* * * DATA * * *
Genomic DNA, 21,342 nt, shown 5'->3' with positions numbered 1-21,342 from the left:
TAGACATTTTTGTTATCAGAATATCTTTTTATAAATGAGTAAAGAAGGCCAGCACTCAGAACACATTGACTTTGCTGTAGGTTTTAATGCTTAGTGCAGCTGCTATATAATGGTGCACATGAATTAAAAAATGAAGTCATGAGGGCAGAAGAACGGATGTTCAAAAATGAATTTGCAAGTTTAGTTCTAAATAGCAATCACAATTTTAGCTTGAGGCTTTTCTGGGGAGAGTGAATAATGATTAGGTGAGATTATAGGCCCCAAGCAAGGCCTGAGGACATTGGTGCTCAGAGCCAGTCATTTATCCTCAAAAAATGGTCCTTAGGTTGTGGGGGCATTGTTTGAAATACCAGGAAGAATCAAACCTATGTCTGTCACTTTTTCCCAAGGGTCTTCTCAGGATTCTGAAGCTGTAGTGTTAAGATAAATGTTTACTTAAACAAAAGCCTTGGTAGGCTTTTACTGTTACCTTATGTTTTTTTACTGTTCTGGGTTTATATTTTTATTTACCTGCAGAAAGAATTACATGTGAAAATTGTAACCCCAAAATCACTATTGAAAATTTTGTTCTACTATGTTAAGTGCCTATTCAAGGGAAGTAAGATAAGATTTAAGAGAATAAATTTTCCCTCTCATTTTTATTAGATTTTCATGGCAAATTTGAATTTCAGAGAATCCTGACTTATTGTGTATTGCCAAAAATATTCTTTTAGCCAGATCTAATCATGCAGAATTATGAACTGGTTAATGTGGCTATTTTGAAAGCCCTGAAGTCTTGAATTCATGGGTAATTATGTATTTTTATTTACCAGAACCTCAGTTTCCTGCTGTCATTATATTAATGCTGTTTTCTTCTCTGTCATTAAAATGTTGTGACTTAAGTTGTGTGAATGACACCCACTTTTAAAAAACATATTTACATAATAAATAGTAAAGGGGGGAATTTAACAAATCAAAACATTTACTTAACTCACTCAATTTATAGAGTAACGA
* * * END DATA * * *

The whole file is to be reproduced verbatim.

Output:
Genomic DNA, 21,342 nt, shown 5'->3' with positions numbered 1-21,342 from the left:
TAGACATTTTTGTTATCAGAATATCTTTTTATAAATGAGTAAAGAAGGCCAGCACTCAGAACACATTGACTTTGCTGTAGGTTTTAATGCTTAGTGCAGCTGCTATATAATGGTGCACATGAATTAAAAAATGAAGTCATGAGGGCAGAAGAACGGATGTTCAAAAATGAATTTGCAAGTTTAGTTCTAAATAGCAATCACAATTTTAGCTTGAGGCTTTTCTGGGGAGAGTGAATAATGATTAGGTGAGATTATAGGCCCCAAGCAAGGCCTGAGGACATTGGTGCTCAGAGCCAGTCATTTATCCTCAAAAAATGGTCCTTAGGTTGTGGGGGCATTGTTTGAAATACCAGGAAGAATCAAACCTATGTCTGTCACTTTTTCCCAAGGGTCTTCTCAGGATTCTGAAGCTGTAGTGTTAAGATAAATGTTTACTTAAACAAAAGCCTTGGTAGGCTTTTACTGTTACCTTATGTTTTTTTACTGTTCTGGGTTTATATTTTTATTTACCTGCAGAAAGAATTACATGTGAAAATTGTAACCCCAAAATCACTATTGAAAATTTTGTTCTACTATGTTAAGTGCCTATTCAAGGGAAGTAAGATAAGATTTAAGAGAATAAATTTTCCCTCTCATTTTTATTAGATTTTCATGGCAAATTTGAATTTCAGAGAATCCTGACTTATTGTGTATTGCCAAAAATATTCTTTTAGCCAGATCTAATCATGCAGAATTATGAACTGGTTAATGTGGCTATTTTGAAAGCCCTGAAGTCTTGAATTCATGGGTAATTATGTATTTTTATTTACCAGAACCTCAGTTTCCTGCTGTCATTATATTAATGCTGTTTTCTTCTCTGTCATTAAAATGTTGTGACTTAAGTTGTGTGAATGACACCCACTTTTAAAAAACATATTTACATAATAAATAGTAAAGGGGGGAATTTAACAAATCAAAACATTTACTTAACTCACTCAATTTATAGAGTAACGA